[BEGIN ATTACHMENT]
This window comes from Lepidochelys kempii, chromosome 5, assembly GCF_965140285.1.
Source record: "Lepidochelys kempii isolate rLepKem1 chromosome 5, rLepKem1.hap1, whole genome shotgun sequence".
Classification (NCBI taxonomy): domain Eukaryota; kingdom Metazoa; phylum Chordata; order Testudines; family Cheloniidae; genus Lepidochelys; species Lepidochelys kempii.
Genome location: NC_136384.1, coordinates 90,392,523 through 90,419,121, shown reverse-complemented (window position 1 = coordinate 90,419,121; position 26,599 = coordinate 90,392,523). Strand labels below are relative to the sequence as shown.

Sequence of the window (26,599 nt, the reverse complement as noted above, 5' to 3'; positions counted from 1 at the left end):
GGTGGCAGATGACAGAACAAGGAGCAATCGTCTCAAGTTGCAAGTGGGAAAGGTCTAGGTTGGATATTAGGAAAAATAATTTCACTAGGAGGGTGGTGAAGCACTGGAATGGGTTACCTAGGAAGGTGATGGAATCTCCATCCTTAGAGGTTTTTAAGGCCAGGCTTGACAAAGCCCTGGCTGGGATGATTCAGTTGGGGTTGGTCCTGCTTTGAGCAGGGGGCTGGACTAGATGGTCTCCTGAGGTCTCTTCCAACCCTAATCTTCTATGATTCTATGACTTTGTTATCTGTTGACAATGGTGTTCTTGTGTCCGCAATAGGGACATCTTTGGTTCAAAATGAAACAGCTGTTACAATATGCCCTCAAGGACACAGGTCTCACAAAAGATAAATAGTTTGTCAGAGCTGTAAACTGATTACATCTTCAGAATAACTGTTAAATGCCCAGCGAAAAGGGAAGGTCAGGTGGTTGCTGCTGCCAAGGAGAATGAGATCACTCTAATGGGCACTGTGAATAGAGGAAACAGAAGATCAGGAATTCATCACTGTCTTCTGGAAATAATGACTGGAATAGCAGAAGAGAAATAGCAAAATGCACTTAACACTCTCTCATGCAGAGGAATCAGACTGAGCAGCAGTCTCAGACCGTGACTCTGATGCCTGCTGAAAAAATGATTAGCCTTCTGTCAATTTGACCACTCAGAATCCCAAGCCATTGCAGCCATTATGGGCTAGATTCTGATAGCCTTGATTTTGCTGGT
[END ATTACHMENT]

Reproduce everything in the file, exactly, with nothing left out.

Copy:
This window comes from Lepidochelys kempii, chromosome 5, assembly GCF_965140285.1.
Source record: "Lepidochelys kempii isolate rLepKem1 chromosome 5, rLepKem1.hap1, whole genome shotgun sequence".
Classification (NCBI taxonomy): domain Eukaryota; kingdom Metazoa; phylum Chordata; order Testudines; family Cheloniidae; genus Lepidochelys; species Lepidochelys kempii.
Genome location: NC_136384.1, coordinates 90,392,523 through 90,419,121, shown reverse-complemented (window position 1 = coordinate 90,419,121; position 26,599 = coordinate 90,392,523). Strand labels below are relative to the sequence as shown.

Sequence of the window (26,599 nt, the reverse complement as noted above, 5' to 3'; positions counted from 1 at the left end):
GGTGGCAGATGACAGAACAAGGAGCAATCGTCTCAAGTTGCAAGTGGGAAAGGTCTAGGTTGGATATTAGGAAAAATAATTTCACTAGGAGGGTGGTGAAGCACTGGAATGGGTTACCTAGGAAGGTGATGGAATCTCCATCCTTAGAGGTTTTTAAGGCCAGGCTTGACAAAGCCCTGGCTGGGATGATTCAGTTGGGGTTGGTCCTGCTTTGAGCAGGGGGCTGGACTAGATGGTCTCCTGAGGTCTCTTCCAACCCTAATCTTCTATGATTCTATGACTTTGTTATCTGTTGACAATGGTGTTCTTGTGTCCGCAATAGGGACATCTTTGGTTCAAAATGAAACAGCTGTTACAATATGCCCTCAAGGACACAGGTCTCACAAAAGATAAATAGTTTGTCAGAGCTGTAAACTGATTACATCTTCAGAATAACTGTTAAATGCCCAGCGAAAAGGGAAGGTCAGGTGGTTGCTGCTGCCAAGGAGAATGAGATCACTCTAATGGGCACTGTGAATAGAGGAAACAGAAGATCAGGAATTCATCACTGTCTTCTGGAAATAATGACTGGAATAGCAGAAGAGAAATAGCAAAATGCACTTAACACTCTCTCATGCAGAGGAATCAGACTGAGCAGCAGTCTCAGACCGTGACTCTGATGCCTGCTGAAAAAATGATTAGCCTTCTGTCAATTTGACCACTCAGAATCCCAAGCCATTGCAGCCATTATGGGCTAGATTCTGATAGCCTTGATTTTGCTGGT